A proposal to give food manufacturers more flexibility to promote their products as low in fat, sugar or salt has been a dealt blow when a parliamentary committee voted to block changes to nutritional labels. The full European Parliament is expected to consider the issue tomorrow (2 February).
MEPs yesterday (31 January) backed a resolution opposing new labels recommended by the European Commission. The resolution will be considered by the full Parliament after gaining support from a cross-section of political groups in the Environment, Public Health and Food Safety Committee.
The Commission has proposed amending a five-year-old regulation to add new nutritional categories that would allow food companies to claim reformulated foods have a minimum of 15% less fat, sugar or salt than earlier products, and a no-added salt label. An existing “reduced” label must have at least 30% less of an ingredient.
German centre-right MEP Renate Sommer, the parliamentary rapporteur on food labelling, accused the EU executive of trying to water down existing regulations, saying the lower threshold “would mislead consumers and producers would only have used it to boost sales".
"If we continue to rubber-stamp almost any producer claim, there will be ever-more claims and consumers will no longer be able to distinguish between foodstuffs", Sommer (European Peoples’ Party) said in a statement after the vote.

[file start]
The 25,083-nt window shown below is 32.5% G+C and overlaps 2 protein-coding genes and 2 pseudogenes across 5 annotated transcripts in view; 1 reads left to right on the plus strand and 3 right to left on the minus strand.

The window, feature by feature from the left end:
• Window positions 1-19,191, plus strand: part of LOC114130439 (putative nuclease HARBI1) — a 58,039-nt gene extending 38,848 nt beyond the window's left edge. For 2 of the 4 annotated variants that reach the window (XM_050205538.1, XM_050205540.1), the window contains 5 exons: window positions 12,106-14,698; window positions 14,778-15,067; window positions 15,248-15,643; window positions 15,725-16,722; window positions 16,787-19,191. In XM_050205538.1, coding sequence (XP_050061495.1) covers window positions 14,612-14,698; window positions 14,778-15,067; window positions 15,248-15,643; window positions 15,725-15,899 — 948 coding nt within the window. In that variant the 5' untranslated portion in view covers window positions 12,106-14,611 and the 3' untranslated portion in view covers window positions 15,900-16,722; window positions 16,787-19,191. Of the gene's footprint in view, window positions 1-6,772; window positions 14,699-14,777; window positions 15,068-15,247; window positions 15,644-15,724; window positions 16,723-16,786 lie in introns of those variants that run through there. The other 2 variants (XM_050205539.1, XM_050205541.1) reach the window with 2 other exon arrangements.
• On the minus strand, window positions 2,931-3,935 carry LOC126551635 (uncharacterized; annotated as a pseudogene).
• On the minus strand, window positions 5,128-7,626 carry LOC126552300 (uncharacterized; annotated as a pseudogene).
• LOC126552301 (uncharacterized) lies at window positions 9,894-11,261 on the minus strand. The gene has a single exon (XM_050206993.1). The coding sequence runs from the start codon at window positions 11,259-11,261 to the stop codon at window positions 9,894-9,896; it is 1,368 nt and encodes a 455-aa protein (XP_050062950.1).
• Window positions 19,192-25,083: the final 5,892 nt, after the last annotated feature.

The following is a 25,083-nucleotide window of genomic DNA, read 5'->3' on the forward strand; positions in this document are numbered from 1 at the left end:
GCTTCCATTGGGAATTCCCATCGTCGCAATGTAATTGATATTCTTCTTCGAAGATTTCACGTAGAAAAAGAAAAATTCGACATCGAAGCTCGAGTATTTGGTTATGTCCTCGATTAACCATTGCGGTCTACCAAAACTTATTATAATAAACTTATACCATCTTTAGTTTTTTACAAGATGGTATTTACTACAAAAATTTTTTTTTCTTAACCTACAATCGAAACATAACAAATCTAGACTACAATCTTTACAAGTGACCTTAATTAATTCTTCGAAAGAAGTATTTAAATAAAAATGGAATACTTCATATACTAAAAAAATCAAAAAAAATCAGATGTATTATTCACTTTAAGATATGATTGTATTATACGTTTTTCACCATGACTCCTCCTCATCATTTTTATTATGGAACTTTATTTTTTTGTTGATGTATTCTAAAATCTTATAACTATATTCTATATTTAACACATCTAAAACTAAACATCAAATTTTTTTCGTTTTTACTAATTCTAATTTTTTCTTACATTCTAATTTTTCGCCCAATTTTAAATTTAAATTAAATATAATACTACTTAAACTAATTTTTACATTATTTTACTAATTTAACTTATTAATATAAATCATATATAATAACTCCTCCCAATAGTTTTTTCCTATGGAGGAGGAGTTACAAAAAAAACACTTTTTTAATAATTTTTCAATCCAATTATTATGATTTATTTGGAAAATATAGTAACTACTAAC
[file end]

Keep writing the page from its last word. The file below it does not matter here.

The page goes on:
Supporters of the resolution said the new labelling rules would discourage food producers from developing recipes that have greater health benefits and fewer calories.
Salt, sugars and fats are typically key ingredients in packaged or long-life food products.
"Consumers are naturally influenced by health and nutrition claims when comparing similar products on the supermarket shelf, and we can't allow those claims to be misleading," said British MEP Glenis Willmott (Socialists and Democrats).
Health and consumer groups have in the past complained that EU policymakers and the European Food Safety Authority have been too lax in overseeing health claims on food labels.
They have also claimed the proposed Commission rules on labelling could mislead consumers to believe that foods were lower in fat, salts or sugar than they really are and that such labels don’t necessarily mean foods are appreciably healthier.
But in announcing plans to provide better labelling information on 20 June 2011, the Commission said it sought to provide more consistency across the EU and cut red tape to encourage innovation in food choices.